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J Exp Med. 2006 Apr 17;203(4):829-35. Epub 2006 Mar 27.

A unique requirement for the leukotriene B4 receptor BLT1 for neutrophil recruitment in inflammatory arthritis.

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Division of Rheumatology, Allergy, and Immunology, Center for Immunology and Inflammatory Diseases, Massachusetts General Hospital, Harvard Medical School, Boston, MA 02114, USA.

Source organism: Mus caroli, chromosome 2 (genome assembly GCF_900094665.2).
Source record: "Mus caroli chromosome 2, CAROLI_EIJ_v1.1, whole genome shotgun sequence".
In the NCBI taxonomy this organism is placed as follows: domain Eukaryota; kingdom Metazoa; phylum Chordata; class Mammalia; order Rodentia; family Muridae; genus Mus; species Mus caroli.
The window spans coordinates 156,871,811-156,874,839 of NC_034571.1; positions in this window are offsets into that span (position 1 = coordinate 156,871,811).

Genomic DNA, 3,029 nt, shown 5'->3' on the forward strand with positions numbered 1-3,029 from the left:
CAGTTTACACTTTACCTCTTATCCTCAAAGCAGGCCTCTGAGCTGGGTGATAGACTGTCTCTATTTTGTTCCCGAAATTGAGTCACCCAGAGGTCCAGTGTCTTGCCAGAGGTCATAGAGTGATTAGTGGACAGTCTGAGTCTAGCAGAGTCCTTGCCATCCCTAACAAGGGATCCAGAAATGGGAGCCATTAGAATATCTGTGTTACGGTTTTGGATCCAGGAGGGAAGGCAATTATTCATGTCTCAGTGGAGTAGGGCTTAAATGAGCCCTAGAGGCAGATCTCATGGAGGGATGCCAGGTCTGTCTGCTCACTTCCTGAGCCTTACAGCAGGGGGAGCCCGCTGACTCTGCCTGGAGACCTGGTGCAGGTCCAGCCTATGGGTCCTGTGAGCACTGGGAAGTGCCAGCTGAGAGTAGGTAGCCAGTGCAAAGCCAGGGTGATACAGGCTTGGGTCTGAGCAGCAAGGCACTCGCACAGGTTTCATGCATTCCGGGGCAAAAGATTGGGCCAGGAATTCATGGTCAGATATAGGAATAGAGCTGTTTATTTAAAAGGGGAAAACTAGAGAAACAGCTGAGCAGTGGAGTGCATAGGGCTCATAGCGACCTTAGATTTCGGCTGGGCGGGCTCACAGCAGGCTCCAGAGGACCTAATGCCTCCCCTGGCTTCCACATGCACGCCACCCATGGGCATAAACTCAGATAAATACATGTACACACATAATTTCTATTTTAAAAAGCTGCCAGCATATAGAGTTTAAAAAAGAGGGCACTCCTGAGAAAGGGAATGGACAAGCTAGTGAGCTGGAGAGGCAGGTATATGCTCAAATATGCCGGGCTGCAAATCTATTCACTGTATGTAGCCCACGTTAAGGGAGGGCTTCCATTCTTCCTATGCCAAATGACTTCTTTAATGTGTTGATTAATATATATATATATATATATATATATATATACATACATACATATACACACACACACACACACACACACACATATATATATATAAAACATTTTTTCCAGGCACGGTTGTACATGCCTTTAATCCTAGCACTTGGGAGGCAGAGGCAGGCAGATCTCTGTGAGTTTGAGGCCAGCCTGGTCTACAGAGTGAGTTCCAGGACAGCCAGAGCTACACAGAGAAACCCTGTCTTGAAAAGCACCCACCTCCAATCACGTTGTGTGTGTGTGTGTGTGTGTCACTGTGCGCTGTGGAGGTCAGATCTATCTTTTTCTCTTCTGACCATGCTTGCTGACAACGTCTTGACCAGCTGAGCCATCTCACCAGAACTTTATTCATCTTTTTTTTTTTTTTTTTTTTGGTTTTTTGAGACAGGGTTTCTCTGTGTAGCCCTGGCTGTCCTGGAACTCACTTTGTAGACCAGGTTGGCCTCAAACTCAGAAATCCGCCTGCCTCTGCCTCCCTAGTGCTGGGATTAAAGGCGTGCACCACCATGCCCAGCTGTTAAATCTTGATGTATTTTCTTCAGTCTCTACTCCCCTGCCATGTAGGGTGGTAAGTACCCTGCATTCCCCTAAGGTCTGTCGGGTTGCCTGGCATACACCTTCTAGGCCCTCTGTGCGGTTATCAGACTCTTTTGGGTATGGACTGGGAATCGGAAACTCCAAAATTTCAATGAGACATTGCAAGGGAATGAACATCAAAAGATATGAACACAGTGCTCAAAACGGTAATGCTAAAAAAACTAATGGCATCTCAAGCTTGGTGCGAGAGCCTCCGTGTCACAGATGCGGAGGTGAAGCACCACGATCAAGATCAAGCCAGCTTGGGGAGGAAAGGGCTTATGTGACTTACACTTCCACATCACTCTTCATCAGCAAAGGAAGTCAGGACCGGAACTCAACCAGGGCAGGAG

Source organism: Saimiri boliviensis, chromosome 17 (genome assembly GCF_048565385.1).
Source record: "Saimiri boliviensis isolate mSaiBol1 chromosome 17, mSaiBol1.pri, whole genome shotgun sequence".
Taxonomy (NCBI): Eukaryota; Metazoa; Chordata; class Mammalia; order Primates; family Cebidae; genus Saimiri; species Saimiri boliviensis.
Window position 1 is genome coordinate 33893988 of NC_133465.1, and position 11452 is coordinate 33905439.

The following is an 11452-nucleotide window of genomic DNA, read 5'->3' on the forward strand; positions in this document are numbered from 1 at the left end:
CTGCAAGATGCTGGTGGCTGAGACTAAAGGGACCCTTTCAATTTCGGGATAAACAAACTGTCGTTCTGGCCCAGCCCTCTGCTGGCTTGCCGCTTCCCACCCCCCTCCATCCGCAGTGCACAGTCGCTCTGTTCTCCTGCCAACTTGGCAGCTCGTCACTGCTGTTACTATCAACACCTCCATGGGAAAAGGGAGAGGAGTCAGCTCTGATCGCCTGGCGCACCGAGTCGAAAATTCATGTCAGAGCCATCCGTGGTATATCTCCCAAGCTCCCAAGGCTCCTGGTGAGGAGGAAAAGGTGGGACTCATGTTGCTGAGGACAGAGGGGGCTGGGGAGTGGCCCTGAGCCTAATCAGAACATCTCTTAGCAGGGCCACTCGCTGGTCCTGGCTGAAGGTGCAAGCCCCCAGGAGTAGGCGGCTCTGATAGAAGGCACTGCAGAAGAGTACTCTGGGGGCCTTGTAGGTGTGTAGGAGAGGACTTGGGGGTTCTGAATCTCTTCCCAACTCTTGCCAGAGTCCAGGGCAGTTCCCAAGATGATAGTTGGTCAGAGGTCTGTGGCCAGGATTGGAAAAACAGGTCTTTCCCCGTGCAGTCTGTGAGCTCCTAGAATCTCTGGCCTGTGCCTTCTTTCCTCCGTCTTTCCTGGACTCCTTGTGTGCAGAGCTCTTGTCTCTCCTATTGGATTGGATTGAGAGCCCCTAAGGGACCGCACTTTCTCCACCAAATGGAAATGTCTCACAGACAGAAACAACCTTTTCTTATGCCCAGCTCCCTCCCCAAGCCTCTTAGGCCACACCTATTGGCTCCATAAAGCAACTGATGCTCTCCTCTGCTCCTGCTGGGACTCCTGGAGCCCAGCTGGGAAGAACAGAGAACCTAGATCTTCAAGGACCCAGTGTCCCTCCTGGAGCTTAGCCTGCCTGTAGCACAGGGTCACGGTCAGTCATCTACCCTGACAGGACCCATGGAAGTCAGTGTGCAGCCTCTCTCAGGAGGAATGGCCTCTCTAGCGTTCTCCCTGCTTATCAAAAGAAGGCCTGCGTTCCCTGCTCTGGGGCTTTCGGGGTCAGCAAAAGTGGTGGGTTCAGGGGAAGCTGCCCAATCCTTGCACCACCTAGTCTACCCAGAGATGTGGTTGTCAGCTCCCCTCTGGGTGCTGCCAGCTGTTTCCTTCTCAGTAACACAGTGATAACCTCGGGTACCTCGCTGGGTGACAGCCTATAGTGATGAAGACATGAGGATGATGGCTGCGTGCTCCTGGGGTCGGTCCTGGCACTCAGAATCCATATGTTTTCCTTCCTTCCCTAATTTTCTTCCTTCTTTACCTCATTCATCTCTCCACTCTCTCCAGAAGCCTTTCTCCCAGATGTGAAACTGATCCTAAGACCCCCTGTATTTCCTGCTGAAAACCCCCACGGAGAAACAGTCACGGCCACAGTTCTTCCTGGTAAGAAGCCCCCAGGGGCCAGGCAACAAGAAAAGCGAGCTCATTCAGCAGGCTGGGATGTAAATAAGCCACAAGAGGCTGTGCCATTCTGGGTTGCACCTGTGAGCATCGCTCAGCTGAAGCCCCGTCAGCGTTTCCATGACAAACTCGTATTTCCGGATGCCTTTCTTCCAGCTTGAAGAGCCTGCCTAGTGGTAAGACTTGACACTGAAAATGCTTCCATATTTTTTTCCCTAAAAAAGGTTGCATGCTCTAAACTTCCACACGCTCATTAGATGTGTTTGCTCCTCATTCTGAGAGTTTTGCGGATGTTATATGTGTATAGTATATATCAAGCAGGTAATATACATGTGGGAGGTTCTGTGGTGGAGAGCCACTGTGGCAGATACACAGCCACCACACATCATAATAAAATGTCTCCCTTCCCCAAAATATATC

Neutrophil recruitment into tissue plays an important role in host defense and disease pathogenesis, including the inflammatory arthritides. A multitude of diverse chemoattractants have been implicated in neutrophil recruitment, suggesting that they have overlapping functions in mediating this critical biological response. However, here we demonstrate a unique, non-redundant role for the leukotriene B4 receptor BLT1 in mediating neutrophil recruitment into the joint in the K/BxN mouse model of inflammatory arthritis. We demonstrate that neutrophil expression of BLT1 was absolutely required for arthritis generation and chemokine production in this model, and that specific BLT1 inhibition reversed established disease. Adoptive transfer of wild-type (WT) neutrophils restored arthritis and chemokine production in BLT1(-/-) mice. Surprisingly, the primary effect of the transferred WT neutrophils into BLT1(-/-) mice was to promote the entry of endogenous BLT1(-/-) neutrophils into the joints of these mice. However, continued joint inflammation was dependent on the presence of WT neutrophils, indicating an ongoing specific requirement for BLT1-activated neutrophils in mediating BLT1(-/-) neutrophil recruitment by other chemoattractants. These experiments demonstrate that neutrophil BLT1 functions in a novel and essential non-cell-autonomous manner to enable the recruitment of additional neutrophils not expressing this receptor, thereby amplifying the inflammatory response in autoantibody-induced arthritis.

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